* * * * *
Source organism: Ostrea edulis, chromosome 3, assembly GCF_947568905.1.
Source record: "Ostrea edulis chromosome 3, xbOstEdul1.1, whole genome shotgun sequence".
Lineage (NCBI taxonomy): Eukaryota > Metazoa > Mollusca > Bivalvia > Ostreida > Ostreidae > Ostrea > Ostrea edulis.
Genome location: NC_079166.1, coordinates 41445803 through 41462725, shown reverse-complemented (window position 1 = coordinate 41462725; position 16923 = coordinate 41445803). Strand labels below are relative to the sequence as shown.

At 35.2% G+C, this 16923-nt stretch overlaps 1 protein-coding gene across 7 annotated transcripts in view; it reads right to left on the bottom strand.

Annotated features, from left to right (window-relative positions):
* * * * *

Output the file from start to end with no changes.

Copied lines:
Source organism: Ostrea edulis, chromosome 3, assembly GCF_947568905.1.
Source record: "Ostrea edulis chromosome 3, xbOstEdul1.1, whole genome shotgun sequence".
Lineage (NCBI taxonomy): Eukaryota > Metazoa > Mollusca > Bivalvia > Ostreida > Ostreidae > Ostrea > Ostrea edulis.
Genome location: NC_079166.1, coordinates 41445803 through 41462725, shown reverse-complemented (window position 1 = coordinate 41462725; position 16923 = coordinate 41445803). Strand labels below are relative to the sequence as shown.

At 35.2% G+C, this 16923-nt stretch overlaps 1 protein-coding gene across 7 annotated transcripts in view; it reads right to left on the bottom strand.

Annotated features, from left to right (window-relative positions):